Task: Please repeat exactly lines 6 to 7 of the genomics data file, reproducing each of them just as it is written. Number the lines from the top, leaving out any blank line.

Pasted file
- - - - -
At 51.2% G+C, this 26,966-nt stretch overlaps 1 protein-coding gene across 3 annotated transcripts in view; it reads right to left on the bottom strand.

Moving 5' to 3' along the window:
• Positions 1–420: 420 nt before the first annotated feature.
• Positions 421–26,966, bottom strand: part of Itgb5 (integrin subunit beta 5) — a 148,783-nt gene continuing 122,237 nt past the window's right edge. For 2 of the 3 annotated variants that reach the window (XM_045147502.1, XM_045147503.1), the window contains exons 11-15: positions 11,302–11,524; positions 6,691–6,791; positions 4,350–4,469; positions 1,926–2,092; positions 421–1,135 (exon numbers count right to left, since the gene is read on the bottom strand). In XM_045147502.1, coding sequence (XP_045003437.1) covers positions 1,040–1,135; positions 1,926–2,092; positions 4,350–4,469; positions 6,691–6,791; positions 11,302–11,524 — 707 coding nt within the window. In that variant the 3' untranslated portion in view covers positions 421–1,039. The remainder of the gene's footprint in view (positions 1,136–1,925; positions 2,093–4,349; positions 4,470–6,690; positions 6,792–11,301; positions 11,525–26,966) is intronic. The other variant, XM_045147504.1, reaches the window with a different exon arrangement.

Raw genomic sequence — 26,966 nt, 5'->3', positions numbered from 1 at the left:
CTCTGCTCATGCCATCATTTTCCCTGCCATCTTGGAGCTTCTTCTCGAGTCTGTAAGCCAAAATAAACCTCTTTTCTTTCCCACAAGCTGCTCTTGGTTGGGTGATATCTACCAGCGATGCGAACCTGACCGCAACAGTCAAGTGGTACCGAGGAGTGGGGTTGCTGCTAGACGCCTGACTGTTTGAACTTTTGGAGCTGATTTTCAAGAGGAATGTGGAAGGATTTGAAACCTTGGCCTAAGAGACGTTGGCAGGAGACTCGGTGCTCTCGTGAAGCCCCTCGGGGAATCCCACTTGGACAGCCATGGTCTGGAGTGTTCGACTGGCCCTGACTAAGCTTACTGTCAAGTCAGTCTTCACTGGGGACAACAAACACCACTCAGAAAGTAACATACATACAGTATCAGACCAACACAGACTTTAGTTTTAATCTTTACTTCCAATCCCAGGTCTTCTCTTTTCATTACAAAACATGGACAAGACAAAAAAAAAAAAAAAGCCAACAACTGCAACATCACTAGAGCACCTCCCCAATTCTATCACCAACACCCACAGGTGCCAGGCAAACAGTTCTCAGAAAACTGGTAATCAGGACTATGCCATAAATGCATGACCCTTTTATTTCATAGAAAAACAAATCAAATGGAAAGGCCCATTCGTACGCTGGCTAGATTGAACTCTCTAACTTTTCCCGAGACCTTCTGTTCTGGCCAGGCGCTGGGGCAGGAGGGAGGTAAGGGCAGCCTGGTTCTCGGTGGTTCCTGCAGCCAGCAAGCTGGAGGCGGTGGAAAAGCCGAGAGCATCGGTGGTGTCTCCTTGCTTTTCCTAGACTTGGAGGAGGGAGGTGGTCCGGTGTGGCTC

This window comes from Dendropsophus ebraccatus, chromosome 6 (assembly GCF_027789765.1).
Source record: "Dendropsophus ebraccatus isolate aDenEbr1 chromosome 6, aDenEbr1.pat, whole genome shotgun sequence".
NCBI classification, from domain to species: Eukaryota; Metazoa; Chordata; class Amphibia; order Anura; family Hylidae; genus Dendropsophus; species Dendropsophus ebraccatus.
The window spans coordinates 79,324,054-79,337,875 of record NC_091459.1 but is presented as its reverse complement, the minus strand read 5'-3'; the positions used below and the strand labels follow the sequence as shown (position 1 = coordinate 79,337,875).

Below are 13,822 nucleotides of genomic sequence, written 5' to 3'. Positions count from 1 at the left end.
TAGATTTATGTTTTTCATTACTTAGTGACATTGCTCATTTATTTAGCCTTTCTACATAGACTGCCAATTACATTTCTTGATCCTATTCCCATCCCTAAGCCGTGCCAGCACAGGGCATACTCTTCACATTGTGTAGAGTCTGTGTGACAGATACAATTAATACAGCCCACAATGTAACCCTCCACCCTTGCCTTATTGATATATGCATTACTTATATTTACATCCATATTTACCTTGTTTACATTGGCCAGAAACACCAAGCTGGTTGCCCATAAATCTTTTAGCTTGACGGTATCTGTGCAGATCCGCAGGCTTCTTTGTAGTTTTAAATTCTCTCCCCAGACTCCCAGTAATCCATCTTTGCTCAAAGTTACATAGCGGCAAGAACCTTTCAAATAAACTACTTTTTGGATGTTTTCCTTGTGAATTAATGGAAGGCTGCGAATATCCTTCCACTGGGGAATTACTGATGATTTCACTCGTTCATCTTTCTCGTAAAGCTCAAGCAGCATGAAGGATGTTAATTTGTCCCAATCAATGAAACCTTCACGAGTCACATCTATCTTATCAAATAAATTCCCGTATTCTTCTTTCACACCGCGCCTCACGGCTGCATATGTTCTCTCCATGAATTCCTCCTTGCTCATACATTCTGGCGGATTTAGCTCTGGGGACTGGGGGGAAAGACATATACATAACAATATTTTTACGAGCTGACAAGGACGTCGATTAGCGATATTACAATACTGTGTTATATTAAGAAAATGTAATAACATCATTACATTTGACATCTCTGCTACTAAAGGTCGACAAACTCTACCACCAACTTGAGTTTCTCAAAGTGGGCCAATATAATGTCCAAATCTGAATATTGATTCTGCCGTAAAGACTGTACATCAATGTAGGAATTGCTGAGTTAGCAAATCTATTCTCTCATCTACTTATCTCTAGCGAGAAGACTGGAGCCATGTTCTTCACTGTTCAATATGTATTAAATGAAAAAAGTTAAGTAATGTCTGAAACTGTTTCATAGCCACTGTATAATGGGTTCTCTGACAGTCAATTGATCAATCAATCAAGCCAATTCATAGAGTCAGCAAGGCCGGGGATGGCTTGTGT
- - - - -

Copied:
CTCTGCTCATGCCATCATTTTCCCTGCCATCTTGGAGCTTCTTCTCGAGTCTGTAAGCCAAAATAAACCTCTTTTCTTTCCCACAAGCTGCTCTTGGTTGGGTGATATCTACCAGCGATGCGAACCTGACCGCAACAGTCAAGTGGTACCGAGGAGTGGGGTTGCTGCTAGACGCCTGACTGTTTGAACTTTTGGAGCTGATTTTCAAGAGGAATGTGGAAGGATTTGAAACCTTGGCCTAAGAGACGTTGGCAGGAGACTCGGTGCTCTCGTGAAGCCCCTCGGGGAATCCCACTTGGACAGCCATGGTCTGGAGTGTTCGACTGGCCCTGACTAAGCTTACTGTCAAGTCAGTCTTCACTGGGGACAACAAACACCACTCAGAAAGTAACATACATACAGTATCAGACCAACACAGACTTTAGTTTTAATCTTTACTTCCAATCCCAGGTCTTCTCTTTTCATTACAAAACATGGACAAGACAAAAAAAAAAAAAAAGCCAACAACTGCAACATCACTAGAGCACCTCCCCAATTCTATCACCAACACCCACAGGTGCCAGGCAAACAGTTCTCAGAAAACTGGTAATCAGGACTATGCCATAAATGCATGACCCTTTTATTTCATAGAAAAACAAATCAAATGGAAAGGCCCATTCGTACGCTGGCTAGATTGAACTCTCTAACTTTTCCCGAGACCTTCTGTTCTGGCCAGGCGCTGGGGCAGGAGGGAGGTAAGGGCAGCCTGGTTCTCGGTGGTTCCTGCAGCCAGCAAGCTGGAGGCGGTGGAAAAGCCGAGAGCATCGGTGGTGTCTCCTTGCTTTTCCTAGACTTGGAGGAGGGAGGTGGTCCGGTGTGGCTC

This window comes from Dendropsophus ebraccatus, chromosome 6 (assembly GCF_027789765.1).